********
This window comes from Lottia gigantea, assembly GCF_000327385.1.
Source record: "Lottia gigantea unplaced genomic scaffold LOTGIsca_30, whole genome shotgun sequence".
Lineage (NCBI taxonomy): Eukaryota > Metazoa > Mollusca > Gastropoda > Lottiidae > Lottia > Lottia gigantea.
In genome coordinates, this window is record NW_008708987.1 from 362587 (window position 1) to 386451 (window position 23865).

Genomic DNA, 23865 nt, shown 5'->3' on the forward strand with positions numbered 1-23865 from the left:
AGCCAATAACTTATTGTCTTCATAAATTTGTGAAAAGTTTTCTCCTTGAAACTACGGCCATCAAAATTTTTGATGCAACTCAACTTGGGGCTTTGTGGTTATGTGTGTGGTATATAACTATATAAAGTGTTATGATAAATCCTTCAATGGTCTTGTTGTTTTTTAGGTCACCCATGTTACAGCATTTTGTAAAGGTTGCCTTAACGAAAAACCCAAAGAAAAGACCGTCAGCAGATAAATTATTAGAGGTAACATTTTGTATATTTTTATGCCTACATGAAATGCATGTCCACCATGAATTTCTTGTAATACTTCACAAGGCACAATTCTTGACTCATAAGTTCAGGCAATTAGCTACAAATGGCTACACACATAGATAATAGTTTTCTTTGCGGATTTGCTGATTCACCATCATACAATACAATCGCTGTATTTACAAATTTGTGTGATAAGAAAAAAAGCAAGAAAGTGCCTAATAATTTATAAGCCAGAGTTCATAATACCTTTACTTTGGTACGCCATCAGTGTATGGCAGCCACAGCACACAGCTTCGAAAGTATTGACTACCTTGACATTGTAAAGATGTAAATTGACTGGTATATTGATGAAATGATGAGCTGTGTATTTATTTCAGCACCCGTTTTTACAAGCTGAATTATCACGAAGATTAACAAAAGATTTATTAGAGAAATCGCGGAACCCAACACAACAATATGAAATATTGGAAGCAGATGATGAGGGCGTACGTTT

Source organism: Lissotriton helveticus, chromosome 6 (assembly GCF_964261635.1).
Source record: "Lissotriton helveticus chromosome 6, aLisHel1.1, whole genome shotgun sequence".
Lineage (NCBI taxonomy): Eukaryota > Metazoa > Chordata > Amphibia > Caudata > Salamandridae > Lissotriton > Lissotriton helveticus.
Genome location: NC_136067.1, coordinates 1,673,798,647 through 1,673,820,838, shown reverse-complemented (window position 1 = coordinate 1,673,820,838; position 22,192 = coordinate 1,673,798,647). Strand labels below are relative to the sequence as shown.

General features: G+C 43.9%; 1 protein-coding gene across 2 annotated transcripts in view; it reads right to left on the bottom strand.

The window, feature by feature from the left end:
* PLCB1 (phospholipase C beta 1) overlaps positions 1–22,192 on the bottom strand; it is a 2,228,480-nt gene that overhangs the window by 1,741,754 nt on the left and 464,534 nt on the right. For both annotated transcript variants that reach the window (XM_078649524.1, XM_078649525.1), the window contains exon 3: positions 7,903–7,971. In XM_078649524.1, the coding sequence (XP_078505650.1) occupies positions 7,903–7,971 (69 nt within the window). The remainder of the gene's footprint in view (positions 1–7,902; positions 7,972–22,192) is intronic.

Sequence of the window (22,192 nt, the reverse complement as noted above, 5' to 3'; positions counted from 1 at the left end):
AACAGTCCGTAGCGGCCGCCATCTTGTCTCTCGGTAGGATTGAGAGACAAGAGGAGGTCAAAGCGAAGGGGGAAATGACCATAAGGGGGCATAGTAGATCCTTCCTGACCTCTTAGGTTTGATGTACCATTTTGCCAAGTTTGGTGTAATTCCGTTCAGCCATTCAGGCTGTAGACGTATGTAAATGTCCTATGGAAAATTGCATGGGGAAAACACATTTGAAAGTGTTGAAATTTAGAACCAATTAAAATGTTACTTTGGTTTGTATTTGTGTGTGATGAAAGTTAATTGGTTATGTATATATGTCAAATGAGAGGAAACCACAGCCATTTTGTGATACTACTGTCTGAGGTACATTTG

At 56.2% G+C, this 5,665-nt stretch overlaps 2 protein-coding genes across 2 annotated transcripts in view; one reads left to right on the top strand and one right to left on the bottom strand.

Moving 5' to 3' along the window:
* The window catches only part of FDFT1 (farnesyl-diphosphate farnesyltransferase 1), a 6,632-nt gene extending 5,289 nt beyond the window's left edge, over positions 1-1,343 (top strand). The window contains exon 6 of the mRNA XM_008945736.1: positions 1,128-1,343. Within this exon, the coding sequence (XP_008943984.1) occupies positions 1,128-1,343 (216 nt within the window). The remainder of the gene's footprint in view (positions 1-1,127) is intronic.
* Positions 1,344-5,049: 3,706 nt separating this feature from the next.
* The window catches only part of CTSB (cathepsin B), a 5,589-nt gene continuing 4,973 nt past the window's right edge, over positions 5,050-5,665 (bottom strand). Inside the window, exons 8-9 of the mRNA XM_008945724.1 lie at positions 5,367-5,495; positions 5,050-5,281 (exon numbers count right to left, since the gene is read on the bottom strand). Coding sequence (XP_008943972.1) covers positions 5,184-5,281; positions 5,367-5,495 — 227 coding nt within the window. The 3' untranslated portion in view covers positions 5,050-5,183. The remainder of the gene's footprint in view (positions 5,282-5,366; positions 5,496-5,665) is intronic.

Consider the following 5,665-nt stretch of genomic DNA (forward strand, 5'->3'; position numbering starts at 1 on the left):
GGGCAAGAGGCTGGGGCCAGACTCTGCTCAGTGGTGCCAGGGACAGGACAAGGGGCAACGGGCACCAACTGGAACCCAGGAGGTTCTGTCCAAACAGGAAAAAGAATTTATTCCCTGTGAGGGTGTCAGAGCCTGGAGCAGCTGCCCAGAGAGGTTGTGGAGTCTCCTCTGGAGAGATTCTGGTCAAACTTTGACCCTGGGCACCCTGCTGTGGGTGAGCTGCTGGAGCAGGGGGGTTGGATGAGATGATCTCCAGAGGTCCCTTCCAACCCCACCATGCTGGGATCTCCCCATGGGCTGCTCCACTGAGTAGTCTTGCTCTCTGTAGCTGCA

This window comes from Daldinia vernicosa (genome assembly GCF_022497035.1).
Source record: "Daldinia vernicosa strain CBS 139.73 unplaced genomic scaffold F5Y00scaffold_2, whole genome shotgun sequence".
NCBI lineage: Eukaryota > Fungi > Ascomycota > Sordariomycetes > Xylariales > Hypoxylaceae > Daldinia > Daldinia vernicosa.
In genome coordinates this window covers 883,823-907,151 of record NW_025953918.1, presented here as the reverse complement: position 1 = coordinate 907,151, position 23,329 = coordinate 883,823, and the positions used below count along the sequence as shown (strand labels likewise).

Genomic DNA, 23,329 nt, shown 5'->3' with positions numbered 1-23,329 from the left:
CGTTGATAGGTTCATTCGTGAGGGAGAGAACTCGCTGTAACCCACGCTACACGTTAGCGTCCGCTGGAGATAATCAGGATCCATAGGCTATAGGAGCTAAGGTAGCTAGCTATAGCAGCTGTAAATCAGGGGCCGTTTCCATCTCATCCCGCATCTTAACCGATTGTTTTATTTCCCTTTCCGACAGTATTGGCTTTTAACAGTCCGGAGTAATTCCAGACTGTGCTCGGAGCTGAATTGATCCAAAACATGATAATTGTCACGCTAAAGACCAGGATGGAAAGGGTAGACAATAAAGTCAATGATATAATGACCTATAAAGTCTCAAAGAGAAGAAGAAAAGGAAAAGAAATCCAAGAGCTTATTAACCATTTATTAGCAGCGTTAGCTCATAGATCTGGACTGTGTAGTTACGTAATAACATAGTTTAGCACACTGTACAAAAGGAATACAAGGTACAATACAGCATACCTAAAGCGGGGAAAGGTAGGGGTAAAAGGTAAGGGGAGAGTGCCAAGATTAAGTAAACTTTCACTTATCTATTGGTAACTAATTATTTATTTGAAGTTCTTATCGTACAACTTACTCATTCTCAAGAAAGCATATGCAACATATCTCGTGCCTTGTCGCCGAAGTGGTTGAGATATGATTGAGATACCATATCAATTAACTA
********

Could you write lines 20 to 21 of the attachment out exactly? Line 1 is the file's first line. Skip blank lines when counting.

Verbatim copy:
* The window catches only part of CTSB (cathepsin B), a 5,589-nt gene continuing 4,973 nt past the window's right edge, over positions 5,050-5,665 (bottom strand). Inside the window, exons 8-9 of the mRNA XM_008945724.1 lie at positions 5,367-5,495; positions 5,050-5,281 (exon numbers count right to left, since the gene is read on the bottom strand). Coding sequence (XP_008943972.1) covers positions 5,184-5,281; positions 5,367-5,495 — 227 coding nt within the window. The 3' untranslated portion in view covers positions 5,050-5,183. The remainder of the gene's footprint in view (positions 5,282-5,366; positions 5,496-5,665) is intronic.

Consider the following 5,665-nt stretch of genomic DNA (forward strand, 5'->3'; position numbering starts at 1 on the left):